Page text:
Lund, Ivar1; Höglund, Erik1; Ebbesson, Lars O.E.3; Skov, Peter Vilhelm1
1 National Institute of Aquatic Resources, Technical University of Denmark2 Section for Aquaculture, National Institute of Aquatic Resources, Technical University of Denmark3 Uni Research AS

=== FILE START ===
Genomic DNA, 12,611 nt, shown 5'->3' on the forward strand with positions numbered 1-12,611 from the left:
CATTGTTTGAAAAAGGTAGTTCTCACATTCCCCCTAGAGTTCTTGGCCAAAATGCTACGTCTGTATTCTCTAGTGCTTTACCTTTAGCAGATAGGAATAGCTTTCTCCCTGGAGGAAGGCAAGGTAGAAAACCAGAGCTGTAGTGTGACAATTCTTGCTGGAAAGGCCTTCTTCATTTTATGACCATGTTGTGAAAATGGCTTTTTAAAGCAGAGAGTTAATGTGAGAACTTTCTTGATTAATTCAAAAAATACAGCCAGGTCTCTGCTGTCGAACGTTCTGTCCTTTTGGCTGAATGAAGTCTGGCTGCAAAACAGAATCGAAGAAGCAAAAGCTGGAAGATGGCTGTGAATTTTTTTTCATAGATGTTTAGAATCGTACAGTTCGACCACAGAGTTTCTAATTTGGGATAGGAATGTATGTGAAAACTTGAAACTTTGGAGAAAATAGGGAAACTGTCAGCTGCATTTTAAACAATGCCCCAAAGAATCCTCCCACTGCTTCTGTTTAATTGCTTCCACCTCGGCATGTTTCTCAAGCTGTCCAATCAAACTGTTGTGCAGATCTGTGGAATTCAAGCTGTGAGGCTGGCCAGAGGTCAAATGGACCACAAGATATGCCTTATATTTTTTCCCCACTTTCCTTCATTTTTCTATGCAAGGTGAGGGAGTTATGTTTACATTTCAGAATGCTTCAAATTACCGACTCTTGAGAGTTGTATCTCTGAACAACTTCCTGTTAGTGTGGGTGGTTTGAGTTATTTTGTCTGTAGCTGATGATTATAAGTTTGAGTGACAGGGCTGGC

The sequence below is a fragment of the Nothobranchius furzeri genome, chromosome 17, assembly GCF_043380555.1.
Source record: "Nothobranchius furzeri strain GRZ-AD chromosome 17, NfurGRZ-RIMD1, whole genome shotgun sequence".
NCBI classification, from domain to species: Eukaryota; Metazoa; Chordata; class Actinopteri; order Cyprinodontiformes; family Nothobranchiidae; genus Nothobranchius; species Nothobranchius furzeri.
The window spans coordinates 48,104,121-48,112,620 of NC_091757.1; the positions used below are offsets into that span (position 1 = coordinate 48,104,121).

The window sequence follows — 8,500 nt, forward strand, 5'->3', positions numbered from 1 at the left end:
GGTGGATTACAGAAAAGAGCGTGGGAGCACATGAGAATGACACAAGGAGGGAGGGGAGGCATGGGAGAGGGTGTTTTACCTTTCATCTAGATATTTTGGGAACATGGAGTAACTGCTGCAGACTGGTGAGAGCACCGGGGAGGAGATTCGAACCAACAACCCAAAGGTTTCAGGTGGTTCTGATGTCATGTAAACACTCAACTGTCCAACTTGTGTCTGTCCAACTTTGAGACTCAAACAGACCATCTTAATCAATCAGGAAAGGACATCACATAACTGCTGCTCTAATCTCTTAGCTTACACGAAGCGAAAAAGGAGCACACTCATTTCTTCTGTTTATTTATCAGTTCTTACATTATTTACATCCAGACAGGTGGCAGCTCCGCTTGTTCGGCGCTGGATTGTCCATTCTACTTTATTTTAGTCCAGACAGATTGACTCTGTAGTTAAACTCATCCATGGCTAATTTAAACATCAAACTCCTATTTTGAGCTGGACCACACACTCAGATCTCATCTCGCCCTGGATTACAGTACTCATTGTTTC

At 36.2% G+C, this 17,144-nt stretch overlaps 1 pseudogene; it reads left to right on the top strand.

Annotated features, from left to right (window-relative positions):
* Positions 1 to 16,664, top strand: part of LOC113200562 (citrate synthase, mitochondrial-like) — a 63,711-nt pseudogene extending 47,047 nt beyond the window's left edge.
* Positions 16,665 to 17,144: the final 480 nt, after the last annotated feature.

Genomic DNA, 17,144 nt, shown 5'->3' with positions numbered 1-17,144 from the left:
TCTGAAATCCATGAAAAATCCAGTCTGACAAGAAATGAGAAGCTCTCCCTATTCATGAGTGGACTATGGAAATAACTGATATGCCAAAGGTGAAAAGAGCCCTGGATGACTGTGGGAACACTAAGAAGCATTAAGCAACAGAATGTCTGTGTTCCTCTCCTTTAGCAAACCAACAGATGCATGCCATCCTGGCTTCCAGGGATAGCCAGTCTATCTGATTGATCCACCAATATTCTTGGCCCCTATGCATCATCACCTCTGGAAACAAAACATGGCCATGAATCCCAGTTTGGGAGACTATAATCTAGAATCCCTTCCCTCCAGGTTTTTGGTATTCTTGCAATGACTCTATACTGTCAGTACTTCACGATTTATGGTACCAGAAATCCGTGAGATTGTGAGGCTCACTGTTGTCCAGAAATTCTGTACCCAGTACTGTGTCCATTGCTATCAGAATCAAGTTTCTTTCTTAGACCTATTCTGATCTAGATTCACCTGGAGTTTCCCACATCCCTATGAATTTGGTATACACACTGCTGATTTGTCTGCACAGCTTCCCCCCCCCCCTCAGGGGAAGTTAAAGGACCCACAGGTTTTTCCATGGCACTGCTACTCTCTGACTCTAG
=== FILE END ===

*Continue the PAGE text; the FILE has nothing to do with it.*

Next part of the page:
This study examined whether dietary supply of DHA and phospholipids during early ontogeny affected the outcome of behavioural challenges in pike perch larvae and fry, and whether the history of lipid nutrition carried over in long-term effects on learning ability. Pike perch larvae were fed Artemia enriched with either refined olive oil high in oleic acid (A); refined olive oil supplemented with a low (B) or a high (C) level of DHA; or refined olive oil acid supplemented with fish oil with a high content of phospholipids (PL) and DHA (D). The enriched live diets were provided until 28days post hatch (dph), at which time larval behavioural responses to visual and mechano-sensory stimuli were assessed. All dietary groups were subsequently fed an identical enriched live feed (diet D) and gradually weaned to an extruded dry feed, on which they were maintained for 112days. At the end of this period, assessment of fry avoidance behaviour was repeated and individuals were tested for spatial learning ability in a maze. At the larval stage, individuals maintained on Artemia rich in DHA showed a 5–8 fold increase in swimming speed when subjected to a visually simulated predator test, a response that was not observed for larvae on diets low in DHA content. Independent of the predator simulation, larvae deficient or low in DHA exhibited significantly more time swimming along the edge of a test arena and had overall higher locomotor activities compared to larvae fed a diet with a high DHA content. Larvae on DHA rich diets showed an ability to achieve significantly higher peak acceleration rates during the escape response, which was maintained at 112 dph. Time spent locating the exit of a maze decreased with repetitious training sessions, although fish fed diets low in DHA spent longer time in the maze, caused by extended periods of inactivity or “freezing” behaviour (time lag) prior to the onset of active searching behaviour.The consistency of behavioural responses to mechano-sensory stimuli in larvae and fry suggests long-term effects on the neuromuscular path-way involved in escape responses. A longer period of freezing in the learning test may reflect a more anxious and fragile behaviour profile in fish fed low levels of DHA. Further studies should aim at verifying whether this affects performance related traits, such as immune competence and robustness.